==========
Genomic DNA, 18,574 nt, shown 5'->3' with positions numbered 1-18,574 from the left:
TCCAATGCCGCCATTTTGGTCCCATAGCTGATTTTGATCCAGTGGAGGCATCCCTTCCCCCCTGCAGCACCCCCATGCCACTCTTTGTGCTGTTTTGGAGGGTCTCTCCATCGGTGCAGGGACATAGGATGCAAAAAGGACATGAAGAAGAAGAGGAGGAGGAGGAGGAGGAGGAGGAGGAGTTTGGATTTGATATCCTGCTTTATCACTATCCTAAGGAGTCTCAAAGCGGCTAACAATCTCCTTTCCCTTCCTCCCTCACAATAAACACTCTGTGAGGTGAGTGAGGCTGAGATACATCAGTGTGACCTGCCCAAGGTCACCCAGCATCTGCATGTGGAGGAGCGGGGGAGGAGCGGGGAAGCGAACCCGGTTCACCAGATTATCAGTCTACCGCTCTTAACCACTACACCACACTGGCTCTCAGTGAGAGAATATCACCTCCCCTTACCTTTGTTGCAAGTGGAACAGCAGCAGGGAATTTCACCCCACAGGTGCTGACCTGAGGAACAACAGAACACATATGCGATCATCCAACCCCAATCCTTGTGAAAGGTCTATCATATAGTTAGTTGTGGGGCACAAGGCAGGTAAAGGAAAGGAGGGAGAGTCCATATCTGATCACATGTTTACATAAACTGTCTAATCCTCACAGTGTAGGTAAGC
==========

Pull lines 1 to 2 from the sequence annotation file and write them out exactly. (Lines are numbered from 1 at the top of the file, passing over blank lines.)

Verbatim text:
Genomic DNA, 18,574 nt, shown 5'->3' with positions numbered 1-18,574 from the left:
TCCAATGCCGCCATTTTGGTCCCATAGCTGATTTTGATCCAGTGGAGGCATCCCTTCCCCCCTGCAGCACCCCCATGCCACTCTTTGTGCTGTTTTGGAGGGTCTCTCCATCGGTGCAGGGACATAGGATGCAAAAAGGACATGAAGAAGAAGAGGAGGAGGAGGAGGAGGAGGAGGAGGAGTTTGGATTTGATATCCTGCTTTATCACTATCCTAAGGAGTCTCAAAGCGGCTAACAATCTCCTTTCCCTTCCTCCCTCACAATAAACACTCTGTGAGGTGAGTGAGGCTGAGATACATCAGTGTGACCTGCCCAAGGTCACCCAGCATCTGCATGTGGAGGAGCGGGGGAGGAGCGGGGAAGCGAACCCGGTTCACCAGATTATCAGTCTACCGCTCTTAACCACTACACCACACTGGCTCTCAGTGAGAGAATATCACCTCCCCTTACCTTTGTTGCAAGTGGAACAGCAGCAGGGAATTTCACCCCACAGGTGCTGACCTGAGGAACAACAGAACACATATGCGATCATCCAACCCCAATCCTTGTGAAAGGTCTATCATATAGTTAGTTGTGGGGCACAAGGCAGGTAAAGGAAAGGAGGGAGAGTCCATATCTGATCACATGTTTACATAAACTGTCTAATCCTCACAGTGTAGGTAAGC